A tidy romantic dramedy that’s become a staple for regional-theater revivals, Bernard Slade’s play Same Time, Next Year is built around the simple gimmick of checking in with a couple every five years over the course of the two decades in which they meet for annual adulterous trysts. Both are happily married, and we’re meant to like them because they didn’t mean to fall in love with each other during their first chance meeting, so the play gives two actors equally sized roles that are sympathetic and textured. Whether the roles are actually substantial is debatable, and the superficiality of the piece is particularly evident in the film adaptation.
Penned by Slade with few adjustments for cinematic presentation, and directed with characteristic sensitivity by Robert Mulligan, Same Time, Next Year stars Ellen Burstyn, a holdover from the Broadway production, and Alan Alda, a replacement for the stage show’s leading man, Charles Grodin. Seen outside of the confines of a live theater, where the combination of star power and Neil Simon-esque writing probably made the play go down quite smoothly, Same Time, Next Year seems contrived and shallow, even though it’s consistently entertaining.
Since Doris (Burstyn) and George (Alda) meet in the early ’50s and the final scene takes plays in the mid-’70s, Slade uses the characters as prisms for historical milestones: Doris goes through a hippie phase before embracing Women’s Lib, while George transitions from uptight conservatism to mind-expanding liberalism after his family is affected by the Vietnam War. Simply by virtue of how much time they spend onscreen, Doris and George emerge as (somewhat) specific individuals, but they’re also vehicles for Slade’s vanilla speechifying about the Big Issues of the ’50s, ’60s, and ’70s.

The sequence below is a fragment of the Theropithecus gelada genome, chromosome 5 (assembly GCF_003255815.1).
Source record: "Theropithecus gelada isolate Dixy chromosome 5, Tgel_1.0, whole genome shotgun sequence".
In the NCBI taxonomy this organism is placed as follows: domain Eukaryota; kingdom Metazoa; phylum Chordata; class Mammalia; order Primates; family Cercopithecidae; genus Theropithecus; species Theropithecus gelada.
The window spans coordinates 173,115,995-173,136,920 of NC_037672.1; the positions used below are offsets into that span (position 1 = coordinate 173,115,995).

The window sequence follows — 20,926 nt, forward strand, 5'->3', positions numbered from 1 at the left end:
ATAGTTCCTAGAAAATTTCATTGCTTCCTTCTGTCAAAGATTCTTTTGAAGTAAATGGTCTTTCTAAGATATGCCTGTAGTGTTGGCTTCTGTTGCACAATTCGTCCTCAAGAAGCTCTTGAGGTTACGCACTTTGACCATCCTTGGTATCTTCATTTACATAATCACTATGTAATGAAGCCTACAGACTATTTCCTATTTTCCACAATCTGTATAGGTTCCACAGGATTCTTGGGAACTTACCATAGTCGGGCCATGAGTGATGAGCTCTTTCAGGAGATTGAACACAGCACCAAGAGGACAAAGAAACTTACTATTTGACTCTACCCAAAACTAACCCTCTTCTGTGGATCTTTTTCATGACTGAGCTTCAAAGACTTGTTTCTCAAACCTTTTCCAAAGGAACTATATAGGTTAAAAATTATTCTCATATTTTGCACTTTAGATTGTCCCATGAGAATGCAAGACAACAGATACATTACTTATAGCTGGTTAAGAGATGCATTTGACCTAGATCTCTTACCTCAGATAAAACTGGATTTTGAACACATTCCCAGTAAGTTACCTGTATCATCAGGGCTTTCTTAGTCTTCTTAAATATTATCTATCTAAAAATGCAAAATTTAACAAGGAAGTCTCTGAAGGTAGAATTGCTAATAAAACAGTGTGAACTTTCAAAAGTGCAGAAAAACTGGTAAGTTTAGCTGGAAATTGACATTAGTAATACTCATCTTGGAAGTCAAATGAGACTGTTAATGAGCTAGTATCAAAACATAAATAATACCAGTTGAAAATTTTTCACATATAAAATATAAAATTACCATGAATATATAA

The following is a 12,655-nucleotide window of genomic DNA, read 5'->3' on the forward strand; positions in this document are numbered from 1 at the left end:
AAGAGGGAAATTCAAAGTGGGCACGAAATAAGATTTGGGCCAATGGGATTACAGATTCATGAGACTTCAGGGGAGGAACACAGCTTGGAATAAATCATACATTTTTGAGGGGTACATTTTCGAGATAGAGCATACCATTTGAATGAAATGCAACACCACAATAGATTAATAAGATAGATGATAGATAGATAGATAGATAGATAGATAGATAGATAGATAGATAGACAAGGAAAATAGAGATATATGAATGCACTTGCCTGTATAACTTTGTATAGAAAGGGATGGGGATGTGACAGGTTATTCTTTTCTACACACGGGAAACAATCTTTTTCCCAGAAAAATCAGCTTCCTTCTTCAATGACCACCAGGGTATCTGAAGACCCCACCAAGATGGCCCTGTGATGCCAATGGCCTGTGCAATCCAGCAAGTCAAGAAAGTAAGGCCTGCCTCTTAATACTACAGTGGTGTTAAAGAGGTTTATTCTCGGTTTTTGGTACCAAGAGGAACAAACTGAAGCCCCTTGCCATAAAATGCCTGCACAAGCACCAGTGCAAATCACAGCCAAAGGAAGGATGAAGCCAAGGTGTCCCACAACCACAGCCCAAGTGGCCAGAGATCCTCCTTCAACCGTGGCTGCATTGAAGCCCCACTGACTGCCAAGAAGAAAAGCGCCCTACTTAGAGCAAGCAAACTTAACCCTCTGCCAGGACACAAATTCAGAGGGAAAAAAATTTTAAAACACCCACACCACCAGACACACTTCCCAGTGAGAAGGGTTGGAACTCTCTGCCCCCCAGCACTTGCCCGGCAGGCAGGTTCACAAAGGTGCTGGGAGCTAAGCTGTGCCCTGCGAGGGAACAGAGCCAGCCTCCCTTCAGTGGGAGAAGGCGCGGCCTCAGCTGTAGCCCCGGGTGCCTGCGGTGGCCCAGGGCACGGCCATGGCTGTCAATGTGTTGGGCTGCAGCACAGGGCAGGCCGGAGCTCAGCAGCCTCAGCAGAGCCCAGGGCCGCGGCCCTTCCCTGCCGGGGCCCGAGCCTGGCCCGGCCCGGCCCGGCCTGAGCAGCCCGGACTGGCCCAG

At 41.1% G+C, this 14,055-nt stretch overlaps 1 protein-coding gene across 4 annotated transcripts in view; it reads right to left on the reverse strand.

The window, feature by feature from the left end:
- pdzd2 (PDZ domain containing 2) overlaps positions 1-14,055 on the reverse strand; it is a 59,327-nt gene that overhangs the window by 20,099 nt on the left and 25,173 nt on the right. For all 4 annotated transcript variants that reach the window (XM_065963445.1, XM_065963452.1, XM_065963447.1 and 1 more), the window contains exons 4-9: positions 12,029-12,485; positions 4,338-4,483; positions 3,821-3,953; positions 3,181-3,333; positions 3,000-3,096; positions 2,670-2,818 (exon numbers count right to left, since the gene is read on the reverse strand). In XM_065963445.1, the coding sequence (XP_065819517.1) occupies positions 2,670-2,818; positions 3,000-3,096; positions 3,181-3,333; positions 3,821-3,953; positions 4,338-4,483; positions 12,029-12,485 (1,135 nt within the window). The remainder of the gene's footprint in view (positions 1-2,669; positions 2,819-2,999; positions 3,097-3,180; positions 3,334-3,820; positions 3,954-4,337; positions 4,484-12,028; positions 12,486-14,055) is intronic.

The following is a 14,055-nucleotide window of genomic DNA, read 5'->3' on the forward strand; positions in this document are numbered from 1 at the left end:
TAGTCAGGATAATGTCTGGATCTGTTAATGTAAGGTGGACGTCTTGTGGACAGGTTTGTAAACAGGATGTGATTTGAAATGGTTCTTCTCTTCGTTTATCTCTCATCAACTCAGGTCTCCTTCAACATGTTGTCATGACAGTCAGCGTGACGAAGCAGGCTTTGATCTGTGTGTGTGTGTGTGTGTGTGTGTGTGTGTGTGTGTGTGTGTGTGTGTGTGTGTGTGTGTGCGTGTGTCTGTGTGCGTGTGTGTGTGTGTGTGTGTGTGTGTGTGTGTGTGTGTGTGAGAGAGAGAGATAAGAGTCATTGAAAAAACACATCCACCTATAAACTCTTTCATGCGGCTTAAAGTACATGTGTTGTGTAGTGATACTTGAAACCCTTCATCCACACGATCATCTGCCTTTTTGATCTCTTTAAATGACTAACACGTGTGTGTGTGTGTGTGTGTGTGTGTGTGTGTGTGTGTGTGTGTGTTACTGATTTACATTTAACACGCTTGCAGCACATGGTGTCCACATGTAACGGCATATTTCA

This introduction of sociopolitical heft into the story, particularly during the second half, is helpful because the cutesy trope of Doris and George meeting for sex once a year would have lost its romantic fizz otherwise. Echoing a problem found in Simon’s work, however, Same Time, Next Year ends up in narrative limbo, neither deep enough to be meaningful nor sufficiently uproarious to be a comedy classic. It’s merely pleasant, with an endearing core of reflection and sweetness.
That said, the piece is elevated by expert acting: Burstyn infuses the movie with femininity and warmth, illustrating the myriad ways women’s roles in American life changed in the postwar era, and Alda delivers his signature mixture of gently neurotic intellectualism and pitch-perfect comic timing. Thanks to their work and Mulligan’s careful dramaturgy, there’s enough humanity amid the slick professionalism to make this film worthwhile.
Same Time, Next Year: GROOVY